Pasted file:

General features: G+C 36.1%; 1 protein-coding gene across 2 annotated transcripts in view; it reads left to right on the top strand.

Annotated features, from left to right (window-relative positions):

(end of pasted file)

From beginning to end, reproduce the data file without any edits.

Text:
General features: G+C 36.1%; 1 protein-coding gene across 2 annotated transcripts in view; it reads left to right on the top strand.

Annotated features, from left to right (window-relative positions):